Too often our leaders wait and wait

| July 27, 2017

“Too often, our leaders – from all political persuasions – wait and wait, and fail to authorise actions in support of effective adaptation. Or worse still, play to the gallery and jam in the wedge. Credibility is a precious commodity. A stock of it is created by persistently offering simple, clear advice that recognises a policy shift is on, and explains why – and where the national interest lies. It is a real pity to see credibility eroded so often by defaulting instead to offering false hope or railing against the inevitable.”

Chairman of Australia’s Productivity Commission Peter Harris said in a challenging speech entitled Productivity and Policy Challenges in an Environment of Pervasive Uncertainty delivered at the Economic and Social Outlook Conference on 20 July 2017 in Melbourne.

After analysing causes of uncertainty and a lack of policy commitment to productivity growth in Australia, Peter asked his audience:

Where to start?

  • A serious spring clean of urban planning
  • Address disease prevention as directly as we address workplace accidents
  • Change the early retirement paradigm
  • Data, the new resource discovery
  • Stop creating new barriers to trade and labour mobility.

We could, for example, restructure the approach to education throughout working lives to recognise the multiple careers people are likely to have, and make it simple and cheap to return to education. A right to return is no bad thing for an uncertain future. Retraining is currently inconvenient and expensive, and our key educational institutions are still emphasising a one-career-for-life approach to qualifications.  The system – both in terms of education and industrial relations – is set up against becoming a plumber at age 30, or a chef at age 40.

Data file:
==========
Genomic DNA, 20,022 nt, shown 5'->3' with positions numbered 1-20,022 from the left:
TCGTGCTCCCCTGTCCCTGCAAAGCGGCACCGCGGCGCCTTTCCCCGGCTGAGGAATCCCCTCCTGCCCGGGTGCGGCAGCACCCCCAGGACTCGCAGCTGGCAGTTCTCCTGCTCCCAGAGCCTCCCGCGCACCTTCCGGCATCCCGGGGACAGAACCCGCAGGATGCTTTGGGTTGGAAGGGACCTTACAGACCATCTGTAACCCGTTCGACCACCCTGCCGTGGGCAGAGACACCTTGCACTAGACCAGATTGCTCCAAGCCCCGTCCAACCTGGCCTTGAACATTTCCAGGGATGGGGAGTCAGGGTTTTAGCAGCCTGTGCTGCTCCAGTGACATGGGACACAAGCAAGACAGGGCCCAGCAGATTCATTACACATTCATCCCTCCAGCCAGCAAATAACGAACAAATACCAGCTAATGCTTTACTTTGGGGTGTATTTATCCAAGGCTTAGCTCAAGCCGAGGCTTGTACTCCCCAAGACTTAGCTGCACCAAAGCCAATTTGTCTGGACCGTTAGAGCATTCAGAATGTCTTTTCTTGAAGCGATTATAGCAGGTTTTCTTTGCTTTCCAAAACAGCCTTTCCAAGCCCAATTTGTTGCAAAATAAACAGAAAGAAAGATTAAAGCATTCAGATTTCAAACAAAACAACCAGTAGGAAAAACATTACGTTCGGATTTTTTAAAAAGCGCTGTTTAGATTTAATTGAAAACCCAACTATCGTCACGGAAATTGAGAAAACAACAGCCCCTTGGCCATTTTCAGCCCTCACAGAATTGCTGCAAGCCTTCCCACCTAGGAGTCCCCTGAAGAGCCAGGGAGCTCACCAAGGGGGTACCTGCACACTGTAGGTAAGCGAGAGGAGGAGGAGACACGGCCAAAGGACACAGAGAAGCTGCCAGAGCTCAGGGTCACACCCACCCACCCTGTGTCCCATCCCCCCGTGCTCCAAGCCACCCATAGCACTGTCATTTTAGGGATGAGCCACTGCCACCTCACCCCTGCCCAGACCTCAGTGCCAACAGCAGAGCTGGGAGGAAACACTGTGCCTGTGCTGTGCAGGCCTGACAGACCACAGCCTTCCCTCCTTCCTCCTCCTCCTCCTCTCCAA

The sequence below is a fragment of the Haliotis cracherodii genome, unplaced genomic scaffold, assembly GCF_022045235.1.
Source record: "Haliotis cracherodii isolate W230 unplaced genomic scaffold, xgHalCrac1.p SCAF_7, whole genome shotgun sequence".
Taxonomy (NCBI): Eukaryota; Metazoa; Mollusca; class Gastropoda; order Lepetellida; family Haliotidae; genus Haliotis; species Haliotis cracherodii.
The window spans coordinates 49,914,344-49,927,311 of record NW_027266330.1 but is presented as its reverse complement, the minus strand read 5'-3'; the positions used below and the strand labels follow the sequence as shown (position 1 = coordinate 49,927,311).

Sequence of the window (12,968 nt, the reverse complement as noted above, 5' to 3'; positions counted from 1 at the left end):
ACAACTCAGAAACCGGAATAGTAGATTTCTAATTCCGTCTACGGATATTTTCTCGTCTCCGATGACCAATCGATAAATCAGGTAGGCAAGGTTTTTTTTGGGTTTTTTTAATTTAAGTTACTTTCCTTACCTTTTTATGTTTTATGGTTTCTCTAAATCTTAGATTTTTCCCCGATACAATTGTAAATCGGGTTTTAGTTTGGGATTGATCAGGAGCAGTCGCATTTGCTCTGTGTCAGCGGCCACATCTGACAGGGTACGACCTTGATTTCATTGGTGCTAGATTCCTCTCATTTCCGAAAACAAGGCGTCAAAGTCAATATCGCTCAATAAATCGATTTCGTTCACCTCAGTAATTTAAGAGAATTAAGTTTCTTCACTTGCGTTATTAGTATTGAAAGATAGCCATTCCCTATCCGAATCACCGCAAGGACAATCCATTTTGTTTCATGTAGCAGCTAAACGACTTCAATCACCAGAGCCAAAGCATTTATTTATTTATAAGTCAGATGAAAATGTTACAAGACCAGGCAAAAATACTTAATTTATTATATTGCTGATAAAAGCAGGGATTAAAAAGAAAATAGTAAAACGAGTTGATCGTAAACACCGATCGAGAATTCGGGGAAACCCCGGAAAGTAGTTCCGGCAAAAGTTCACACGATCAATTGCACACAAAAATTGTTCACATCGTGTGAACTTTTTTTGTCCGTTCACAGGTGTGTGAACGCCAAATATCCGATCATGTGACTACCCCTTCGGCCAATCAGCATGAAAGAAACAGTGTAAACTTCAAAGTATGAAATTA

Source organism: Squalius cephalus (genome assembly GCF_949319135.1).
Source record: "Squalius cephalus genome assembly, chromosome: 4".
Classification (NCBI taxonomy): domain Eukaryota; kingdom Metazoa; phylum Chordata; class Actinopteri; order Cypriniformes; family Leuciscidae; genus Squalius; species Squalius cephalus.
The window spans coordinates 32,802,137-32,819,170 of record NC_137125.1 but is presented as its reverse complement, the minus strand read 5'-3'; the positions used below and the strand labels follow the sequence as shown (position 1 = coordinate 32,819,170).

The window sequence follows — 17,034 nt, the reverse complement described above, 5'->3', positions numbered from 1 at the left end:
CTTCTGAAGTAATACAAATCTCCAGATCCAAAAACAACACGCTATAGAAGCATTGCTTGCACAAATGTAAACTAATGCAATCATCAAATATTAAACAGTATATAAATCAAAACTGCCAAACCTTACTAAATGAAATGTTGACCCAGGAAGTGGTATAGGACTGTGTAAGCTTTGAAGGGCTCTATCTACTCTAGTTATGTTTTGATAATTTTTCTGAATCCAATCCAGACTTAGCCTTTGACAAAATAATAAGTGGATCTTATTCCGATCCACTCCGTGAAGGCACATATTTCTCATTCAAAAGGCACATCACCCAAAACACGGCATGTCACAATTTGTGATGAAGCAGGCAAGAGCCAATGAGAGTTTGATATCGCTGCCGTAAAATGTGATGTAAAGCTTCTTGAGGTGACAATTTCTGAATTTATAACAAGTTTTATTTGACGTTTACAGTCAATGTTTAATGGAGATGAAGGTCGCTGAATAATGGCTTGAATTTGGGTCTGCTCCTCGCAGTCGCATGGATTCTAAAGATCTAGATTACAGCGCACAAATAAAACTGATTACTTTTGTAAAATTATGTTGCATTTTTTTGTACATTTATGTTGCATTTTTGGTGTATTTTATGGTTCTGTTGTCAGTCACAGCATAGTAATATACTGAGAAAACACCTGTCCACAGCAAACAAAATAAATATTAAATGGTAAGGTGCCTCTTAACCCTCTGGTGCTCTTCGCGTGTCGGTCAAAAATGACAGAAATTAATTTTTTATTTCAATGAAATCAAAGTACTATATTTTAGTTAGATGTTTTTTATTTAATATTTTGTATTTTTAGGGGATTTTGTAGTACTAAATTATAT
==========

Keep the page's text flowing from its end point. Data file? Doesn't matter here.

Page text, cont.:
Or we could take the serious broom to the accrued debris of decades of unreformed investment-sapping limitations in planning and zoning and urban infrastructure costs.  I suggested how to the last Outlook Conference.
Maybe we could take a direct approach to a healthier workforce, move away from fee-based responses to disease and redirect funding towards prevention. We could use agents who make it their primary business to prevent performance-reducing disease. We do this now for accident prevention, but not for diabetes or drugs.
We could apply a whole-of-government data-based attack on employer expectations of early retirement, along with re-framing the age of access to our superannuation and pension systems.  We are living longer, but our working lives have barely increased at all in forty years. Someone is paying for that, and despite the view that we are putting lots into our superannuation, it’s not offsetting those extra years in retirement. Indexing both of the access ages to future improvements in longevity has an unmistakable logic, and depoliticises the whole thing.
And we need to open up the use of data more generally, as one of the very few perpetually renewable resources discovered this century.
Plus renewing effort at the removal of barriers to efficient resource allocation: eliminating non-tariff barriers, shifting the tax mix to allow greater labour mobility are good starts.
But we aren’t even close to doing any of that.
This article was first published in Australian Leadership on 25 July 2017.